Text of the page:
by Elizabeth Howe
In November 1922, Helena Normanton became the second woman in the United Kingdom to be admitted to The Bar. Although the first woman called was Ivy Williams, Helena Normanton went on to become the first woman to actually practise.
Helena Normanton’s early life is fairly unknown. She was born in London in 1882 and was accepted on a scholarship to York Place Science School in Brighton in 1896, having moved there after the death of her father when she was three. In 1900 she was a pupil teacher within the school, but was forced to leave when her mother also died and she was needed to help look after her younger sister and live with her aunt. In 1903 she began studying at the Edge Hill Teachers' Training College in Liverpool, where there is currently a Halls of Residence named in her honour. Legal historians have no real idea why she made such a radical change of location, yet another mystery of Normanton’s early life.
It is during this time that Normanton seemed to develop her passion for women’s rights, a passion that would be evident throughout her extensive legal career. She joined the Women’s Social and Political Union (WSPU) under Emmeline and Christabel Pankhurst. However, in a short space of time she began to feel that the WSPU was a flawed organisation in which the leaders made decisions without consulting the members, and a small number of wealthy women seemed to hold sway over the majority. In 1907 she and seventy other members of the WSPU split off in order to create the Women’s Freedom League (WFL). The WFL did not differ too far from the WSPU in its tactics as it became a militant organisation and over one hundred of its members were sent to prison for demonstrations or refusal to pay taxes. Only in the matter of destruction of commercial and private property and violence did the WFL criticise the WSPU as it was strongly opposed to these methods. As well as this, unlike the WSPU and the suffragists, Normanton and the WFL remained staunchly pacifist and refused to support the war from 1914-18.
Prior to Normanton’s legal career she was becoming an eminent champion for women's rights. In 1914 she published a paper in which she argued for equal pay for equal work. As the “First 100 Years” website states: “It is testament to her radicalism that the debate she first addressed a century ago is today still as pertinent as ever.”. The following year she published another essay arguing that the refusal to grant women suffrage was in direct contradiction with the Magna Carta and its declaration that they would not delay any rights given to the people of England. Despite this clear interest in women’s rights, it is unknown for what reason exactly she decided to enter the legal profession.
Normanton’s first application to the bar was when she applied to Middle Temple in 1918 whereupon she was immediately rejected on the grounds that she was a woman. In response to this she lodged a petition with the House of Lords in order for her case to be heard. Her tenacity was ultimately rewarded when the Sex Disqualification Act came into force in 1919 and she immediately reapplied to Middle Temple. This time she was accepted and went on to study there until 1922 when she was called to The Bar. During these years she had married accountant Gavin Bowman-Clark and retained her maiden name in order to preserve her professional identity. This attracted considerable public interest when in 1924 she applied for a passport with her maiden name and was ultimately accepted, making her the first British married woman to own a passport without her married name on it. Although Normanton sought to retain the right to be addressed as Mrs, she did not want to incur the legal disadvantages and loss of personal identity that would accompany the loss of her maiden name. In 1924 she became the first woman to act as counsel in the Old Bailey, the following year she was the first woman to conduct a trial in America in order to enable American women to retain their maiden names after marriage. In 1948 she became the first woman to act as prosecution in a murder trial in the UK. Finally, in 1949, along with one other woman she became the first female King’s Council.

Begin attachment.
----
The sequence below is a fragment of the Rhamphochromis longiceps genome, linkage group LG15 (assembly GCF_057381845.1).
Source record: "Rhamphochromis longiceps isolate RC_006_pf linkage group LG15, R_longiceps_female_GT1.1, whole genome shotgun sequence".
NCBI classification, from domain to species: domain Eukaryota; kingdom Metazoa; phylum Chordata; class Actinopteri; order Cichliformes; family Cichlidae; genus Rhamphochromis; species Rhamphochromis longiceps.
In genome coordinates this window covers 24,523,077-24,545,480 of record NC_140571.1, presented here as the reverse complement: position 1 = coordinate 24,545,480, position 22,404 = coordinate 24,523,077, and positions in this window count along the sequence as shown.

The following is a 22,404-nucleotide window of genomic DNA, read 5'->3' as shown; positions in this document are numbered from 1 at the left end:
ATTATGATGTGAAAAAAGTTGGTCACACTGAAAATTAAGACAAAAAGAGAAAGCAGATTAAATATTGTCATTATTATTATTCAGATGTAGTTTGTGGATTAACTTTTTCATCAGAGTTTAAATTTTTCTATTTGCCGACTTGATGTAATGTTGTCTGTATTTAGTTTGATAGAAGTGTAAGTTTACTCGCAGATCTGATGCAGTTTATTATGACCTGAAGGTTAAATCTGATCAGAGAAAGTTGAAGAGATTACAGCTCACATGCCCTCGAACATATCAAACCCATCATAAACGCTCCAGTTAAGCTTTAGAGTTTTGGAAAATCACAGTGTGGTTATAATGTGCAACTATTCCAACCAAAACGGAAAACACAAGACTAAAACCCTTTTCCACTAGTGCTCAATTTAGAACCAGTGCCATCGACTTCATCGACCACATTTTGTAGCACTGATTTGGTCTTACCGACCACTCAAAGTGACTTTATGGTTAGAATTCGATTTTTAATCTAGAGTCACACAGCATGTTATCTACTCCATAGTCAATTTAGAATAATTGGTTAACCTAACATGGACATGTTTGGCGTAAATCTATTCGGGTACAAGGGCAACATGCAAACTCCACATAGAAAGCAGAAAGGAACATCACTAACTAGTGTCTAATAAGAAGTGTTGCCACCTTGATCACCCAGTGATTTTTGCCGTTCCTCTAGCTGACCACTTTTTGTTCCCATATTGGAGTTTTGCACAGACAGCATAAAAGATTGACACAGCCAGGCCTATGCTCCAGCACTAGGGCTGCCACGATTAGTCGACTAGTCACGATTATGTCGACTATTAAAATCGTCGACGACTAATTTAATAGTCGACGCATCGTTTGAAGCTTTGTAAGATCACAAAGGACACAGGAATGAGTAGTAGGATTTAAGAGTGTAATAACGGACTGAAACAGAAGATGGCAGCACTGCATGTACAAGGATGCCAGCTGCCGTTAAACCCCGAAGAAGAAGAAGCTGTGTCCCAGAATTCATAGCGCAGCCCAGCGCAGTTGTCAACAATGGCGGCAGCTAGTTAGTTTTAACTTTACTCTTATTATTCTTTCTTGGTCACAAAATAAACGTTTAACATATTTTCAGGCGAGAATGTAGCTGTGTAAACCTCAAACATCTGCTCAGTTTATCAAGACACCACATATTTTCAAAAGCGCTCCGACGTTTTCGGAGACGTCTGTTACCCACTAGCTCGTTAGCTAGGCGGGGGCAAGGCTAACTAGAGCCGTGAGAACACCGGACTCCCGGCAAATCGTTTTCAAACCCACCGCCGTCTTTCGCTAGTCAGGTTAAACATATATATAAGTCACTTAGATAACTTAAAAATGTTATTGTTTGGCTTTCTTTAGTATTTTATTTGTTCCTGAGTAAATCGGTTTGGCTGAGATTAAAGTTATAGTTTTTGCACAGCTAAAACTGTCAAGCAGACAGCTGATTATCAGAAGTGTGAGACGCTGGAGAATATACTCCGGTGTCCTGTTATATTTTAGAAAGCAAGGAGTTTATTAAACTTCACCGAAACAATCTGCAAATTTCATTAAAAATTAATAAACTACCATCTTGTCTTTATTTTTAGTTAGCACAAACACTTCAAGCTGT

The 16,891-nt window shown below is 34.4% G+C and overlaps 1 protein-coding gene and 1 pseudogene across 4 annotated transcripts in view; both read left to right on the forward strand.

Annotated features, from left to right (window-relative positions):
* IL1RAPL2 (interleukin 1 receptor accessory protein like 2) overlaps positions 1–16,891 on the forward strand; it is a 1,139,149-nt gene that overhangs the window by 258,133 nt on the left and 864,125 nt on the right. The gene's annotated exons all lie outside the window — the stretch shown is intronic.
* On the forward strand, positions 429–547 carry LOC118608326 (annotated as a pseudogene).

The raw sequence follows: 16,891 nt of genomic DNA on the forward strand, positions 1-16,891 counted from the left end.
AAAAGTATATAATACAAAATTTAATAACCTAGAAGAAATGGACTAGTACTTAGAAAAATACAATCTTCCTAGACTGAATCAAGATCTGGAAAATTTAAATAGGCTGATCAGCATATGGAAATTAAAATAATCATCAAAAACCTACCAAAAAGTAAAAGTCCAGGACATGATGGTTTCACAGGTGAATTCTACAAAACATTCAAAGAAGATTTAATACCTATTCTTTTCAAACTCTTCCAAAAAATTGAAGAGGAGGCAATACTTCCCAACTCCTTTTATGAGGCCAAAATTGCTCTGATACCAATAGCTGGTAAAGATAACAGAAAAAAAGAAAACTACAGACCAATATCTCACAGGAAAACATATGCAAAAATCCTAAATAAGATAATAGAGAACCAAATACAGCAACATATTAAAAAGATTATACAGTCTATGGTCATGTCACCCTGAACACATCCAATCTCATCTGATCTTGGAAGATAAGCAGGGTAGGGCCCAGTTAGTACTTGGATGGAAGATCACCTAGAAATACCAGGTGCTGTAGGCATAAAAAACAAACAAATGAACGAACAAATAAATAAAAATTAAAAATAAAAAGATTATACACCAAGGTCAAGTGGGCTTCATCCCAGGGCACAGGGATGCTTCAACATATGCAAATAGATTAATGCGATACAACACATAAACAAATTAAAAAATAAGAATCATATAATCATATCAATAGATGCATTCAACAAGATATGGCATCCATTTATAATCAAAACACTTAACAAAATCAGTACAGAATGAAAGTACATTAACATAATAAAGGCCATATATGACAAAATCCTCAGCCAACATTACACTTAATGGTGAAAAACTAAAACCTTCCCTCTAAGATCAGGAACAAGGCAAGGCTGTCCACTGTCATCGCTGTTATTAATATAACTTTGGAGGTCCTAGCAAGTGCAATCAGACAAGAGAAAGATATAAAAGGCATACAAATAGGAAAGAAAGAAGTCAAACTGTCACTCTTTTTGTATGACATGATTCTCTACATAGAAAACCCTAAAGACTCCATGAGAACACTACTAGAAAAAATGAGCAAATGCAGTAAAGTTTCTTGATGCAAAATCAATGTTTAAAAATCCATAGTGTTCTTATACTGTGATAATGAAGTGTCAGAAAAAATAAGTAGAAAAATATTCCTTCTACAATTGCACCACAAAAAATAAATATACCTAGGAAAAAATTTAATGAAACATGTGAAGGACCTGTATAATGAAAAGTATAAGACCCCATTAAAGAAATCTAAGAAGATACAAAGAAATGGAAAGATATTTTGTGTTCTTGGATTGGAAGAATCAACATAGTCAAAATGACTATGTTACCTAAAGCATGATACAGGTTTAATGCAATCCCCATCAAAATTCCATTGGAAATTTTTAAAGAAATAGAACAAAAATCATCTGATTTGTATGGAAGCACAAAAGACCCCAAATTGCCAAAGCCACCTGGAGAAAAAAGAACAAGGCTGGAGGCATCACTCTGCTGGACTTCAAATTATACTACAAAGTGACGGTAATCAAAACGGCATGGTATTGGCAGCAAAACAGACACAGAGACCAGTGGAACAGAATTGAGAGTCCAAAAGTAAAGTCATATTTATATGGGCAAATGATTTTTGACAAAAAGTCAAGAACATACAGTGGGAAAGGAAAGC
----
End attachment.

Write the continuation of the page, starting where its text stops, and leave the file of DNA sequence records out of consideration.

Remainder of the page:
Despite these many accolades, the article she had written in 1914 acted as a prophecy for her life. Due to her low earnings and unequal pay, she was forced to take lodgers at her house in Bloomsbury and work as a freelance journalist. This set back did not appear to stop her from continuing to fight against the system throughout her life as she constantly battled issues such as equal pay and marital rights. In 1934 she attended the annual meeting of the National Council of Women and demanded that changes must be made in matrimonial law, making her an instant enemy of the Mother’s Union. In 1938, Normanton became one of the co-founders of the Married Women’s Association, through which she fought for equal rights in a marriage between men and women. These actions gained her notoriety at the time, and yet by the 21st century she has become almost entirely forgotten as such an influential female figure within the British Legal system. She died in 1957 and is buried in Ovingdean, Sussex alongside her husband.